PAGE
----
Please use this identifier to cite or link to this item: http://hdl.handle.net/2445/102330
Title: Late Holocene vegetation dynamics and deforestation in Rano Aroi: implications for Easter Island's ecological and cultural history
Author: Rull del Castillo, Valentí
Cañellas Boltà, Núria
Margalef Marrasé, Olga
Sáez, Alberto
Pla Rabés, Sergi
Giralt Romeu, Santiago
Keywords: Paleoclimatologia
Holocè
Paleoecologia
Pasqua (Xile : Illa)
Paleoclimatology
Holocene
Paleoecology
Easter Island (Chile)
Issue Date: Oct-2015
Publisher: Elsevier Ltd
Abstract: Easter Island (Rapa Nui) has been considered an example of how societies can cause their own destruction through the overexploitation of natural resources. The flagship of this ecocidal paradigm is the supposed abrupt, island-wide deforestation that occurred about one millennium ago, a few centuries after the arrival of Polynesian settlers to the island. Other hypotheses attribute the forest demise to different causes such as fruit consumption by rats or aridity but the occurrence of an abrupt, island-wide deforestation during the last millennium has become paradigmatic in Rapa Nui. We argue that such a view can be questioned, as it is based on the palynological study of incomplete records, owing to the existence of major sedimentary gaps. Here, we present a multiproxy (pollen, charcoal and geochemistry) study of the Aroi core, the first gap-free sedimentary sequence of the last millennia obtained to date in the island. Our results show changing vegetation patterns under the action of either climatic or anthropogenic drivers, or both, depending on the time interval considered. Palm forests were present in Aroi until the 16th century, when deforestation started, coinciding with fire exacerbation elikely of human origine and a dry climate. This is the latest deforestation event recorded so far in the island and took place roughly a century before European contact. In comparison to other Easter Island records, this record shows that deforestation was neither simultaneous nor proceeded at the same pace over the whole island. These findings suggest that Easter Island's deforestation was a heterogeneous process in space and time, and highlights the relevance of local catchment traits in the island's environmental and land management history.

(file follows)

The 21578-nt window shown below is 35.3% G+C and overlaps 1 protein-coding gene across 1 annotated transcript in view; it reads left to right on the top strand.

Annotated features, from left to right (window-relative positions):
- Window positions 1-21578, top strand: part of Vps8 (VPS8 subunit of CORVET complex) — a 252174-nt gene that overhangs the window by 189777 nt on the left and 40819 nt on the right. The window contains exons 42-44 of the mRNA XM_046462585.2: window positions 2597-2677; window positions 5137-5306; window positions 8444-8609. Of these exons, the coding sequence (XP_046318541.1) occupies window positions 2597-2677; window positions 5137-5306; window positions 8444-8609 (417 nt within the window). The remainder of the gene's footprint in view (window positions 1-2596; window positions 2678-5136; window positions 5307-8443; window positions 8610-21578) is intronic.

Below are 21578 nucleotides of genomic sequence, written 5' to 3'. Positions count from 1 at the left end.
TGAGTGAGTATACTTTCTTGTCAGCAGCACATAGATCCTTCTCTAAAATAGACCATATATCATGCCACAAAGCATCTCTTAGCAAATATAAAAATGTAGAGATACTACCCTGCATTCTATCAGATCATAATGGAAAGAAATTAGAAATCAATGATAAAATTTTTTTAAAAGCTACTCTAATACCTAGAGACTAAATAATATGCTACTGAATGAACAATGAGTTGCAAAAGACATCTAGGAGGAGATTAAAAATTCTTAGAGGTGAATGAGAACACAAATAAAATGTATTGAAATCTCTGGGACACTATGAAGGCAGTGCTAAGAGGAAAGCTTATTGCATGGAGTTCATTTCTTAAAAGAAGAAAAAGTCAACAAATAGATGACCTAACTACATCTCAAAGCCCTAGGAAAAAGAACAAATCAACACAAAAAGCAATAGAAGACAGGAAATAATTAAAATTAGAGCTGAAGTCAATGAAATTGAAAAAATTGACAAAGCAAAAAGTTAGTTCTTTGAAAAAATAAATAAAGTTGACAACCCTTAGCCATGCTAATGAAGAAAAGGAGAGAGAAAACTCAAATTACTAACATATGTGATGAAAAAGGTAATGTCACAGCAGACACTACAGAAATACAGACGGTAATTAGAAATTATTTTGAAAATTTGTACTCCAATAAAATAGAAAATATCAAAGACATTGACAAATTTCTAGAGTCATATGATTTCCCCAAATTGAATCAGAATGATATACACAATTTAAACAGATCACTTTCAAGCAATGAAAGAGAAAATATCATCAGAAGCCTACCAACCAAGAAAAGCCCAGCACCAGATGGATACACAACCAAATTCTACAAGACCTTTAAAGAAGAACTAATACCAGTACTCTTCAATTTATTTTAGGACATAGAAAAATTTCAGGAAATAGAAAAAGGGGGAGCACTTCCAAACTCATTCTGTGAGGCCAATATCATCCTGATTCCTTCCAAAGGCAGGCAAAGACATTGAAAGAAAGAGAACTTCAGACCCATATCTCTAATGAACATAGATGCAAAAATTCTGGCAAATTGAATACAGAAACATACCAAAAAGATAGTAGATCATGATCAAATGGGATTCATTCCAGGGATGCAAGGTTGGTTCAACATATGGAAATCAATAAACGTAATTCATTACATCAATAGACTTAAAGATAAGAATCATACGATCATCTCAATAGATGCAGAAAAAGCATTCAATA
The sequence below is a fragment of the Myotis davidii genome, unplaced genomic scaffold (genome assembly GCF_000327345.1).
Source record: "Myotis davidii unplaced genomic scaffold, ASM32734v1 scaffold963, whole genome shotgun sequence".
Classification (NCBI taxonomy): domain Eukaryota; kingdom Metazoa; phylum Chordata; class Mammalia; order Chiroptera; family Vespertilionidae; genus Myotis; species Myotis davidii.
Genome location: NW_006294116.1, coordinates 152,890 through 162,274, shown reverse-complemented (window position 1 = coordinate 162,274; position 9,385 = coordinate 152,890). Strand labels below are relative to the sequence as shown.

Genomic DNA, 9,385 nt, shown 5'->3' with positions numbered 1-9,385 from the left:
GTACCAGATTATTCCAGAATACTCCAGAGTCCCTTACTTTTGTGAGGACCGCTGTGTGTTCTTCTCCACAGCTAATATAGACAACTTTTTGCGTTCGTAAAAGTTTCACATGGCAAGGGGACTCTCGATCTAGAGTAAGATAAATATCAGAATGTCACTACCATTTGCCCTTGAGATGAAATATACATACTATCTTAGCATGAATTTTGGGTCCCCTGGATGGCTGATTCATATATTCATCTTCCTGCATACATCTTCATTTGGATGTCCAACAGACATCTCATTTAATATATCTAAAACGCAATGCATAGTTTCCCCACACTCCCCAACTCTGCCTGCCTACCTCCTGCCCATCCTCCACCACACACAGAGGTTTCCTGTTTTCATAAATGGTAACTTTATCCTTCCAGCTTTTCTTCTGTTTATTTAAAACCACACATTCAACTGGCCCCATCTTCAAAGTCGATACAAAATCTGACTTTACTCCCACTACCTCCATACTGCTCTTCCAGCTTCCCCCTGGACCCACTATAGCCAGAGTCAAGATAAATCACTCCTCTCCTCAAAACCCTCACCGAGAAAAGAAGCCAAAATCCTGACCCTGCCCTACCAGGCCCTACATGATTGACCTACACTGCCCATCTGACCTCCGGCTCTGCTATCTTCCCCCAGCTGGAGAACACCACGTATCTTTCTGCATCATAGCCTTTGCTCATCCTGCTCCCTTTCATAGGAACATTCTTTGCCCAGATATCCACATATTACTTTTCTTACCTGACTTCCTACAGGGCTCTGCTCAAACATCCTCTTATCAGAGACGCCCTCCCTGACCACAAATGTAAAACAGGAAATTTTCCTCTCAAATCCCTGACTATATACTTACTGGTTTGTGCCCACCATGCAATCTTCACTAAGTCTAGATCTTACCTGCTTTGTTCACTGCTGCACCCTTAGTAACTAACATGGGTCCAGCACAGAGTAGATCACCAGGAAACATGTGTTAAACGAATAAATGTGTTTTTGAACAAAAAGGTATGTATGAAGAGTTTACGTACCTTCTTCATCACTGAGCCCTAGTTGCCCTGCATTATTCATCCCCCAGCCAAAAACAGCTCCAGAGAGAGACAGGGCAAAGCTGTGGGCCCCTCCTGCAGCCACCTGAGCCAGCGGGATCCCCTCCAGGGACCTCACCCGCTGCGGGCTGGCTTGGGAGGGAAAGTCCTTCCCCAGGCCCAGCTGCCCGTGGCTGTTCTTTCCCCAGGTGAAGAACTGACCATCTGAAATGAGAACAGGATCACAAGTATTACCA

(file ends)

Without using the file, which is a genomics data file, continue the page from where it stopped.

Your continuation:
Note: Versió postprint del document publicat a: http://dx.doi.org/10.1016/j.quascirev.2015.09.008
It is part of: Quaternary Science Reviews, 2015, vol. 126, p. 219-226
Related resource: http://dx.doi.org/10.1016/j.quascirev.2015.09.008
URI: http://hdl.handle.net/2445/102330
ISSN: 0277-3791
Appears in Collections:Articles publicats en revistes (Dinàmica de la Terra i l'Oceà)

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